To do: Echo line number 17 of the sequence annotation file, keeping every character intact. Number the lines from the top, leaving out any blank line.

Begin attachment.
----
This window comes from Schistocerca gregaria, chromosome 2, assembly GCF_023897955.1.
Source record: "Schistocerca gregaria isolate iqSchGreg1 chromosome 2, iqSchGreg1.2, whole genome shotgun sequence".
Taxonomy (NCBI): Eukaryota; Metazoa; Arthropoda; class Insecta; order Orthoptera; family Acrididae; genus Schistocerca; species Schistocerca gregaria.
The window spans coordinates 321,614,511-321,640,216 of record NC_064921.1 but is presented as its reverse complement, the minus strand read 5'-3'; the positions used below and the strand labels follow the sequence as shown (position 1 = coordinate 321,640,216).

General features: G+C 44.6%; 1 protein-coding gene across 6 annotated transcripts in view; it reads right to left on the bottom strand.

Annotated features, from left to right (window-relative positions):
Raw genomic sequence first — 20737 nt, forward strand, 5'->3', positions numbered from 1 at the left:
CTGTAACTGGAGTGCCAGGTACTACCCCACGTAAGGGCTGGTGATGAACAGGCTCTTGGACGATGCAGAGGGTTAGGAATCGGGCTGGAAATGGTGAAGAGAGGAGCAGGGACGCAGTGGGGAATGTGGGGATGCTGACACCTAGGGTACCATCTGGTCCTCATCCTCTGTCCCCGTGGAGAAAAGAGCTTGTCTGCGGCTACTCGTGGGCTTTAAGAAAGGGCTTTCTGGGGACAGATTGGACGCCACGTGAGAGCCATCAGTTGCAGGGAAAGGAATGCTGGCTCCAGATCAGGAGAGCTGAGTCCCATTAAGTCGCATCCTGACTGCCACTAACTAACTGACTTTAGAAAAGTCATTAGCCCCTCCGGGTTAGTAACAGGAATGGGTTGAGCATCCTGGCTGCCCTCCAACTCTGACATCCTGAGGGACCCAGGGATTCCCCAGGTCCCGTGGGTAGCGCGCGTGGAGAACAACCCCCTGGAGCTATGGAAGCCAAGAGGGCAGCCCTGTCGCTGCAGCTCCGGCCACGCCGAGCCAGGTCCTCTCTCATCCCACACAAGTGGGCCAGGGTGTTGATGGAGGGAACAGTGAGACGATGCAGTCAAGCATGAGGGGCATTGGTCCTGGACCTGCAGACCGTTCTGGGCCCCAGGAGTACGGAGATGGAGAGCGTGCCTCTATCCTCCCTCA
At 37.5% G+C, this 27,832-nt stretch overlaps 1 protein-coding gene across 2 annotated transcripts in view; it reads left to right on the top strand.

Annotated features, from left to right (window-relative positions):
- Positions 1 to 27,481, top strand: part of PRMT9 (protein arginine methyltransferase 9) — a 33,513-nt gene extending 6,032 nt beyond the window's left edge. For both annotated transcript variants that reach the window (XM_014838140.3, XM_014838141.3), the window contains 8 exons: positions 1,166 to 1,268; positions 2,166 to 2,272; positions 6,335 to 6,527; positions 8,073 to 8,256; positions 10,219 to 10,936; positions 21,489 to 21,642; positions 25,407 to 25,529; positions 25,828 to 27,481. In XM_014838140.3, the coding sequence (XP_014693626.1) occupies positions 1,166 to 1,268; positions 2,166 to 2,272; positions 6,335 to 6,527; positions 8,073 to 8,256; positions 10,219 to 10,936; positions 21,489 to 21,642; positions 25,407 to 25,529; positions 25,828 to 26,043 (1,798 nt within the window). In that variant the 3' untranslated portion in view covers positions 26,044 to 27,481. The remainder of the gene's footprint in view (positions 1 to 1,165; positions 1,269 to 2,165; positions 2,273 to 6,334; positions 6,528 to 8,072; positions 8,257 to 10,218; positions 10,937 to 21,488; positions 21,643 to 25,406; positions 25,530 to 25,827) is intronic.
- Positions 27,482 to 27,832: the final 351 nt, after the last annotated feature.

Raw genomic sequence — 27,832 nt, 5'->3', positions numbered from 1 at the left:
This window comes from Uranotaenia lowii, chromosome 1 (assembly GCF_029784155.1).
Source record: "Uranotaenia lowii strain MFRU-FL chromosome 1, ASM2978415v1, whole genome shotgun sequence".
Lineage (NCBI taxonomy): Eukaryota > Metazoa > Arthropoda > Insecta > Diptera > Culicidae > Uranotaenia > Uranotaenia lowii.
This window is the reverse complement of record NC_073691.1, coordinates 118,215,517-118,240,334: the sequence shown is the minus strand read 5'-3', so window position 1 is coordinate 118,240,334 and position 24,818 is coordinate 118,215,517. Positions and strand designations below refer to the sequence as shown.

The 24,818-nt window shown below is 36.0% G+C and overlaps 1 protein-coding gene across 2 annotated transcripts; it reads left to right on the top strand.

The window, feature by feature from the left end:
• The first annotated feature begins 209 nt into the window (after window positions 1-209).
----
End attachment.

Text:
This window is the reverse complement of record NC_073691.1, coordinates 118,215,517-118,240,334: the sequence shown is the minus strand read 5'-3', so window position 1 is coordinate 118,240,334 and position 24,818 is coordinate 118,215,517. Positions and strand designations below refer to the sequence as shown.